By  on April 13, 2005

NEW YORK — In a market overwrought with glitz, the Graff jewelry store in Las Vegas will seem a world apart.

Graff takes the high road with an airy, elegant space distinguished by a graceful, curved, glass facade and Parisian vitrines detailed like jewel boxes. The 1,700-square-foot store is to open April 27 in the new Wynn Resort, where there will be a luxury complex of 30 retailers.

The decision to be part of the Wynn Resort “was almost a no-brainer,” said Henri Barguirdjian, president and chief executive officer of Graff in America. “Wynn will be the most luxurious resort in Las Vegas. We’re in great company,” considering Graff is situated between Chanel and Louis Vuitton and near Dior.

While continuing with the classic elements of other Graff stores — limestone pillars, the trademark lion’s head frontispiece, rotating display cases and the four-color marble floor — the Las Vegas site represents a modern interpretation. It is the first Graff store in a mall setting and not situated on a major avenue. That has required the company and its architects to be extra creative as they seek to balance the Graff heritage within the nontraditional venue.

The store’s 40-foot-wide facade will have a glowing effect, stemming from the illuminated jewelry vitrines inside. The facade, which affords a wide view of the interior, is both transparent and translucent, with the glass etched to look like stone, reminiscent of the signature stone facades at other Graff locations.

Other signature visual elements at the Las Vegas store are the center medallion with a compass point on the marble floor, the freestanding plaster columns and the intricate crown moldings. There are nine standing vitrines, each 4 1/2 feet tall, 3 feet wide and 2 feet deep. There are also six wall vitrines, 2 by 2 feet.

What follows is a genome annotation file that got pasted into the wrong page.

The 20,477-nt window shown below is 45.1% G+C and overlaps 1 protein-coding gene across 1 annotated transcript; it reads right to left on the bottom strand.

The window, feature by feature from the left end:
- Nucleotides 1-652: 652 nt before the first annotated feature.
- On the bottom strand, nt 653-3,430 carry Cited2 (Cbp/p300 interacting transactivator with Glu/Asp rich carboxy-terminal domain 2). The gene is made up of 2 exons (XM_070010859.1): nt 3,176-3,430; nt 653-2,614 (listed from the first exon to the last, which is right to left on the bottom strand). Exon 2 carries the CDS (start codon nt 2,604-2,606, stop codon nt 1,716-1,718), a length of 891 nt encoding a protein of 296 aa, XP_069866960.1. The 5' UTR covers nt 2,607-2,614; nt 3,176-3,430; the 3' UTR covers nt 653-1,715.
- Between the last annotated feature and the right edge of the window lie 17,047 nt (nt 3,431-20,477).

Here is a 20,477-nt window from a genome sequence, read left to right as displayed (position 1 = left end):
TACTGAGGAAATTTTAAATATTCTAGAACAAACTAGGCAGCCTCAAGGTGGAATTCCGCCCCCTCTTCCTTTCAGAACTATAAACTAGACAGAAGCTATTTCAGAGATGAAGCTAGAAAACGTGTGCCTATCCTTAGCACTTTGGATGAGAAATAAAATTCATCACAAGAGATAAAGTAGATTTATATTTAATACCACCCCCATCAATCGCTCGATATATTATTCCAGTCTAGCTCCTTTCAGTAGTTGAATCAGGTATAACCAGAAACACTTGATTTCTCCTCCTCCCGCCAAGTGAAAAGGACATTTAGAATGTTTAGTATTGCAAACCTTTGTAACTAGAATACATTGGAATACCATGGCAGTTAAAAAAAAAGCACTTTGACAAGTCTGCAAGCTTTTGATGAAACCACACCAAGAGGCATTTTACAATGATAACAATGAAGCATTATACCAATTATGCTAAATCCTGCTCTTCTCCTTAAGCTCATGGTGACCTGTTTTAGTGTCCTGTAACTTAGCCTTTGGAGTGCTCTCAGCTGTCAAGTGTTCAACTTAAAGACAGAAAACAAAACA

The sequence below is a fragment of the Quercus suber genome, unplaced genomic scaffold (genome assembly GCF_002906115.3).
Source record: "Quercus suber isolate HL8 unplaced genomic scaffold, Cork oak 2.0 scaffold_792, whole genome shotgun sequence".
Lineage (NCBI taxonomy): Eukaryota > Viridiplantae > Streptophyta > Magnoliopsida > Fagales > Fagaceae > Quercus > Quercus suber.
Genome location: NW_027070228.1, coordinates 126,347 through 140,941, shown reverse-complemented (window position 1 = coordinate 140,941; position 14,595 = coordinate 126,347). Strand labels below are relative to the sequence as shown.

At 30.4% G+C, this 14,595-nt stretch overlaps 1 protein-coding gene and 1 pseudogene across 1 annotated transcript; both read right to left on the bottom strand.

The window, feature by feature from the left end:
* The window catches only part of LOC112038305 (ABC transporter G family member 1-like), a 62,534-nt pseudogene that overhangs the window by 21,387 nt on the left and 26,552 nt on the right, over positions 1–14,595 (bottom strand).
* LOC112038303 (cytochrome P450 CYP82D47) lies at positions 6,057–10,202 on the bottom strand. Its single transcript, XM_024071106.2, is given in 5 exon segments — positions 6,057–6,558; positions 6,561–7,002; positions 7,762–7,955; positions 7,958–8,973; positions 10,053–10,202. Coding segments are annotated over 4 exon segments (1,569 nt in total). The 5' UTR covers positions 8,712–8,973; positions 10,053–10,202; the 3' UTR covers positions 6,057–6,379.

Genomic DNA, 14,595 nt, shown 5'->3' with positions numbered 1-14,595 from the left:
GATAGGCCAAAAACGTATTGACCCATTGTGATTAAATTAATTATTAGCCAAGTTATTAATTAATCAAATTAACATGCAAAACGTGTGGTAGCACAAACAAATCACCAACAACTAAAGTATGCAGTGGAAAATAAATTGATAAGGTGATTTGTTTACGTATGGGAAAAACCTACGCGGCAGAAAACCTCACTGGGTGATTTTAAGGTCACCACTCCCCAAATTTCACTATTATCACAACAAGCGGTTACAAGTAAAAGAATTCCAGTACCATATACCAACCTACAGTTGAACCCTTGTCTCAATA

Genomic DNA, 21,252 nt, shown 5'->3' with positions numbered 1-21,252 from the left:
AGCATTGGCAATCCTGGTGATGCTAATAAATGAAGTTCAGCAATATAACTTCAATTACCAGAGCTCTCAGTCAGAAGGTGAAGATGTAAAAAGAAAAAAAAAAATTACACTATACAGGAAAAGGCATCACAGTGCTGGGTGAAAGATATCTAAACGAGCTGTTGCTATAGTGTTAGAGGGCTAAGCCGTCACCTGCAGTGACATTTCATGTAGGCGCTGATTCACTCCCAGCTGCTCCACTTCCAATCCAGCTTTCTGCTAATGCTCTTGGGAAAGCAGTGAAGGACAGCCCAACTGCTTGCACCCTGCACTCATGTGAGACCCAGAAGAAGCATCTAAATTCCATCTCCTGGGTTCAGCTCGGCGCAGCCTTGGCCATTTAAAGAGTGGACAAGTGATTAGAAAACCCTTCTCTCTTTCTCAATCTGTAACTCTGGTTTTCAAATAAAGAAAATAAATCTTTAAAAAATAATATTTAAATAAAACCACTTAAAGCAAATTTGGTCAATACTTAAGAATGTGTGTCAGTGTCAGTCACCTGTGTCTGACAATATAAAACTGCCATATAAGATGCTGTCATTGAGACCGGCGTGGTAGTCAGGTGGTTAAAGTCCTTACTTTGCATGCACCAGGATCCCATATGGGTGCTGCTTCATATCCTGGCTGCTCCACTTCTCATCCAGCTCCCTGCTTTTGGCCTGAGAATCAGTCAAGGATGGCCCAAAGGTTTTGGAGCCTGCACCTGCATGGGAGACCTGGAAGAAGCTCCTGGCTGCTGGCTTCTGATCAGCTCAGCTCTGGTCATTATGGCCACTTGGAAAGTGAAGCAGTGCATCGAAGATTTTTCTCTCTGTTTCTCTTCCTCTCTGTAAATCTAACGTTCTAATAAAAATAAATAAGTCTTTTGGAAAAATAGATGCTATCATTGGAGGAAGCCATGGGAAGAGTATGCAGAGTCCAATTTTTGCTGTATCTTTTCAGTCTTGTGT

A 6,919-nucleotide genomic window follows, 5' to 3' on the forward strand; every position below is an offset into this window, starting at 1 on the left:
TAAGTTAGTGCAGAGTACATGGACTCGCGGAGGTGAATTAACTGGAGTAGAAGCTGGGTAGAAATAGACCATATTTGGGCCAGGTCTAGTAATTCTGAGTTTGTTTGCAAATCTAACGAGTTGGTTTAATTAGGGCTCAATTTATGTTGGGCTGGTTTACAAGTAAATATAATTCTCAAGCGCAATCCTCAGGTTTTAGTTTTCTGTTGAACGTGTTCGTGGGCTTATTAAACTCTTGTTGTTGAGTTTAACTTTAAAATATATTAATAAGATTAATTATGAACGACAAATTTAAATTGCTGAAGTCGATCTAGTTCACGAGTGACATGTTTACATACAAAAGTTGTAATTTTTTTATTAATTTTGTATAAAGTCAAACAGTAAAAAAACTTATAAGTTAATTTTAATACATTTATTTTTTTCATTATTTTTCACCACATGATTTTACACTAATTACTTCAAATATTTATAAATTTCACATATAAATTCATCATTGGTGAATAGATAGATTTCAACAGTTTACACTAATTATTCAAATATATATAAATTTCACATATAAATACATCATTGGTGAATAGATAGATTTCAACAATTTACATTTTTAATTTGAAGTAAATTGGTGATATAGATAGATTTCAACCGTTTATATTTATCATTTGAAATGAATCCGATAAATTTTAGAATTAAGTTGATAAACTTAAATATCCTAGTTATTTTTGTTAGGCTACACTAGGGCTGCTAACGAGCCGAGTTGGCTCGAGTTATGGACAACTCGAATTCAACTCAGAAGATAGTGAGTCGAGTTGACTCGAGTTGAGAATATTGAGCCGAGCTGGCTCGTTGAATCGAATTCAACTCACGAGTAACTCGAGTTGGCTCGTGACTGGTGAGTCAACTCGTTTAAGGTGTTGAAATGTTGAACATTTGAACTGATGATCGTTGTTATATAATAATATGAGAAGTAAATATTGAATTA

Graff operates three other freestanding stores in the U.S., in Palm Beach, Chicago and New York. There are eight others in Europe and Asia, including one in London, where the company is based. Barguirdjian said the company is seeking a fifth U.S. location, possibly in Beverly Hills, Calif.

There are also Graff boutiques in nine Saks Fifth Avenue stores, each encompassing about 300 square feet. Additional in-store boutiques are planned for Saks in Atlanta and San Antonio this year, and Graff is buying a building in midtown Manhattan for a new U.S. headquarters and for manufacturing.“We still have a long way to go in the U.S., though we’ll never have 50 or 60 points of sale simply because there’s just not enough fine diamonds to supply them,” Barguirdjian said. “We’re not even four years old in America. We are a new brand, but we are being very well received by the American public.”

Graff has a worldwide retail volume of about $350 million, industry sources said.

Aside from its distinctive retail settings, Graff is best known for its exquisite diamonds, particularly yellow diamonds, and for being vertically integrated from the mining process to the cutting of diamonds to the manufacturing and retailing of the jewelry. The company controls 65 percent of the yellow diamonds in the world. Graff has 300 cutters in Johannesburg processing 12,000 carats a month.

Graff wouldn’t hesitate to create a ring utilizing a 45-carat diamond that would more typically be for a necklace, but the ring is created with a minimum amount of metal to emphasize the diamond.

The average sale in a freestanding Graff store is $200,000, while the average Graff sale at a Saks door is $35,000, Barguirdjian said. The bulk of the assortment retails for around $50,000 for three or three-and-a-half carats. There are also $25,000 diamond watches.

Among the most popular pieces are the charm bracelets, priced at $125,000, and bull’s-eye earrings for $75,000, though prices can go as high as $4 million for a rare blue diamond. Virtually everything sold is one of a kind.

To access this article, click here to subscribe or to log in.

To Read the Full Article

Tap into our Global Network

Of Industry Leaders and Designers

load comments
blog comments powered by Disqus